What the Army calls a push-up and what civilians call a push-up is often very different. It is very rare to find a soldier who regularly does 100 push-ups to standard; I know of only one person who can do it. I did 61 the other day which is pretty good for a former obese 38 year old. BTW, we only have 2 minutes to complete this; resting in the authorized position (downward dog) is allowed.
If your serious about going to the Rangers you need to be training for RASP:
Found most of the advice present solid, to include that doing the exercises you're training to as well as working the main and supporting muscles for an exercise will help. No "magic workouts" here to make X easier.
Remember that technique is equally or more important than the muscles required to do the exercise. As Marines we don't do pushups, our PT test 'roadblock' is typically the pull ups, and form is absolutely essential unless you're a genetic specimen. Chin over the bar means chin over the bar, not neck, shoulders, or chest (which more often than not you absolutely see young Marines doing during the test).
There's also the mental component. If you've never done 20 pull ups then it seems damn near insurmountable. But once you get your twenty, you're going to continue to achieve that number more often than not based on pride alone (with intermittent workouts of course).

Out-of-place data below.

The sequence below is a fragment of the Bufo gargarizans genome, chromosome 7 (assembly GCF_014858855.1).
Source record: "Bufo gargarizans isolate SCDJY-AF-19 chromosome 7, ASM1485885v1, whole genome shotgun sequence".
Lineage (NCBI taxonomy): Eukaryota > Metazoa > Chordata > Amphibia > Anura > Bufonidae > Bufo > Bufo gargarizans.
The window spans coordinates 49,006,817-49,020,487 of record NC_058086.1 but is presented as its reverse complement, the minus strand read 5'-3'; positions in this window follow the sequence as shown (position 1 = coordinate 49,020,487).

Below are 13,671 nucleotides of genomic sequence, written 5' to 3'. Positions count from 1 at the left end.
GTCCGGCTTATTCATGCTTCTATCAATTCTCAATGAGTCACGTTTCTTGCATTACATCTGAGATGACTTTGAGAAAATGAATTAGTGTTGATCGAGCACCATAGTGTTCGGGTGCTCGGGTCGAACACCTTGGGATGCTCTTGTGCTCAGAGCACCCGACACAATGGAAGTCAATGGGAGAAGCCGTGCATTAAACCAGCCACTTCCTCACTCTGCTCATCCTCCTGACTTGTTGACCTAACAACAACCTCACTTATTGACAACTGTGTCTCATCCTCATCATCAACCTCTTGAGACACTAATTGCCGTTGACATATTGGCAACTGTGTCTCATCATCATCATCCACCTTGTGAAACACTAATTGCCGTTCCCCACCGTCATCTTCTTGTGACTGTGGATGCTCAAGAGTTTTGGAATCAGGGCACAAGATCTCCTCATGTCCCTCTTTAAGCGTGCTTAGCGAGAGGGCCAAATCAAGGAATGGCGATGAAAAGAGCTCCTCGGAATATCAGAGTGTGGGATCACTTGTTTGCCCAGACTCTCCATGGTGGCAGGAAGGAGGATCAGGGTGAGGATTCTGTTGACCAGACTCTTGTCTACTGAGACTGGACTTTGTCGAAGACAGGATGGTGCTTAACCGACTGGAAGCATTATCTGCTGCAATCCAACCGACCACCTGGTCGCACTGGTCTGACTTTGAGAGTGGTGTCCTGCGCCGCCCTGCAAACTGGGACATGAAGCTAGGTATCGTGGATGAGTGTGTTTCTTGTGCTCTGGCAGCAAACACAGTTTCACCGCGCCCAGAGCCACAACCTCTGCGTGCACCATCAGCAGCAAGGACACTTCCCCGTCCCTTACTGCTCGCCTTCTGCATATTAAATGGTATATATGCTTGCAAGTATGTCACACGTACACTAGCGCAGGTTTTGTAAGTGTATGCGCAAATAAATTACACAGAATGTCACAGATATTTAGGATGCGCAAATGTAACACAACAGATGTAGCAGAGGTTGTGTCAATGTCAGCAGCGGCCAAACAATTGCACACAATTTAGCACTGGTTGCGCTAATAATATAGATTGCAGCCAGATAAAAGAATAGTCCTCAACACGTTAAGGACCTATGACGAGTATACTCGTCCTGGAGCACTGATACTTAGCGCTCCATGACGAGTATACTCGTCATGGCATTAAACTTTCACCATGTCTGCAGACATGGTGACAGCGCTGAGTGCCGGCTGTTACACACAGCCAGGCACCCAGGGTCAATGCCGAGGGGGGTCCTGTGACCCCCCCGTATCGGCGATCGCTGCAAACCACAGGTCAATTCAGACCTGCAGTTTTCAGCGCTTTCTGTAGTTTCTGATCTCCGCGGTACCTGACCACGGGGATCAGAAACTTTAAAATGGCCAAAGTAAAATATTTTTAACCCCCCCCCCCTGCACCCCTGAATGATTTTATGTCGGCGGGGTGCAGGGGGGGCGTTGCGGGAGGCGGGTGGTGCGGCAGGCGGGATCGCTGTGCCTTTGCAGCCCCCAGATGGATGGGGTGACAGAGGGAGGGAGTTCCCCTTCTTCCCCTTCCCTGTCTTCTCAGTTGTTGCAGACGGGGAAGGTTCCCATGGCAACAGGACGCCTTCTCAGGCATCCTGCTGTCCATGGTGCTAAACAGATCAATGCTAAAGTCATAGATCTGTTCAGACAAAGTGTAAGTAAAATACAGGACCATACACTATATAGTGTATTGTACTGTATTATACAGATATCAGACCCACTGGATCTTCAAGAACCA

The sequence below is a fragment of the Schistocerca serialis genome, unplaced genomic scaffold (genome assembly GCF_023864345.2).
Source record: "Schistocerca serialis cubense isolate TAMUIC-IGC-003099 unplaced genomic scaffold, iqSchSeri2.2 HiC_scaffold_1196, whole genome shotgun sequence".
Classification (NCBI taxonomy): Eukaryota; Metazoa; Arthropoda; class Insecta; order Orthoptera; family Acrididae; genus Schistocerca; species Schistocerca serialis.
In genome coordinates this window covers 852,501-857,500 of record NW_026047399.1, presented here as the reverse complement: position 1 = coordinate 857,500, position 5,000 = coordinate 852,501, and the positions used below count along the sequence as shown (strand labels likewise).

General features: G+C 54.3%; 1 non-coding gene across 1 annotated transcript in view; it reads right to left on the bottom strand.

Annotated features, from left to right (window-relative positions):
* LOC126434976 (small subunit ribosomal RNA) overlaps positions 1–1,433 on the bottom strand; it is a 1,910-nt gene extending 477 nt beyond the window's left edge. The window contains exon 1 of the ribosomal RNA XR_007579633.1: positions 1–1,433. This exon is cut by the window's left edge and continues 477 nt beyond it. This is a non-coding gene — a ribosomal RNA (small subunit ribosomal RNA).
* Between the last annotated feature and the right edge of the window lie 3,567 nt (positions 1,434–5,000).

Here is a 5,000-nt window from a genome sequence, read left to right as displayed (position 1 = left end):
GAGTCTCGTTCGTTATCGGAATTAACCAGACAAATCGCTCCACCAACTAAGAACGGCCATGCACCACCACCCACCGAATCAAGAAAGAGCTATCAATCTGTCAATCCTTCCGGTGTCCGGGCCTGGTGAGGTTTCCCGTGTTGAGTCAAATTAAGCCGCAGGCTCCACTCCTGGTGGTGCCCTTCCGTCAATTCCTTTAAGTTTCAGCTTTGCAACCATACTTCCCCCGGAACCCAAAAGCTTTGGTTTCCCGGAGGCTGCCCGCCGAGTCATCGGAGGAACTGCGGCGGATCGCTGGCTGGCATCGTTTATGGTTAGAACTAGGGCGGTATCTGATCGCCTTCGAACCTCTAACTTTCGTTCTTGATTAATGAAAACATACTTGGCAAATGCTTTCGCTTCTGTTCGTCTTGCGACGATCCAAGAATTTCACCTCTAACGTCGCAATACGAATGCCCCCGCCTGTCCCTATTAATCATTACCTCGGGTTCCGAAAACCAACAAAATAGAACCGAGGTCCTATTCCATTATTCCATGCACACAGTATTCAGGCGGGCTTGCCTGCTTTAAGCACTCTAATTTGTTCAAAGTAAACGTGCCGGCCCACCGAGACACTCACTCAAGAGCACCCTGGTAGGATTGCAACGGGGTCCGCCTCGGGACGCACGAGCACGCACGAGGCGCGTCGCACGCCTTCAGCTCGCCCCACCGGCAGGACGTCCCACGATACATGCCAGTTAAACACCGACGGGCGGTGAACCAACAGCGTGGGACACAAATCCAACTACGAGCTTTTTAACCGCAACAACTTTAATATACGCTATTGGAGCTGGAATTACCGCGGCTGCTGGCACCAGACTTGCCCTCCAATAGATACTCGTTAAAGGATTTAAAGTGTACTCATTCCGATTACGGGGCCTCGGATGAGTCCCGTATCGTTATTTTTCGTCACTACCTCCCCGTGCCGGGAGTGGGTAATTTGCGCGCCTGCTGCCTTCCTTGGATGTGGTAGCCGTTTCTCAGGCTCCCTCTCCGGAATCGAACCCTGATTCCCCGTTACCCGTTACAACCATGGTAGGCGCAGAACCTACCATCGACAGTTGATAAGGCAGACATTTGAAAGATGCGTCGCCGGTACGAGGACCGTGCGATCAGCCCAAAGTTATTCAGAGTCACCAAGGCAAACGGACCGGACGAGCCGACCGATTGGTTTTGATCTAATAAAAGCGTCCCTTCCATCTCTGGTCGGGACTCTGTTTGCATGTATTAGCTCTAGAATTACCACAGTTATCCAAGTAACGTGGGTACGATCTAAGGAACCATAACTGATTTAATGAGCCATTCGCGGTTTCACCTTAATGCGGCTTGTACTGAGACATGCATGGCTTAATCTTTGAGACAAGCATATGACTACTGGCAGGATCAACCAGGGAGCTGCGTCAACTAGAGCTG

Personally, I despise running and "working my abs" to get those 100 crunches and required run time for our physical fitness test, and when I'm destroyed with work week after week my run time shows. I'm beginning to hit the age in my life (30) where I can't just go out there a week or two before the test and run out the miles and get the scores I used to.
Basically, the moral of this long-winded post is "train smarter, not harder" which seems to be a recurring theme amongst Mark's posts (work out as minimal as possible and get results so he can continue to go do fun stuff with his life). Adapting a primal/paleo lifestyle isn't the easiest to do in the military, especially as an young infantryman but neither is it impossible.
I'm happy to share my experiences with you as well if you'd like, merely send me a message and we can talk. Again, I'm a Marine Infantryman and not an Army Ranger, but you'd be surprised how much of our lifestyles transfer over.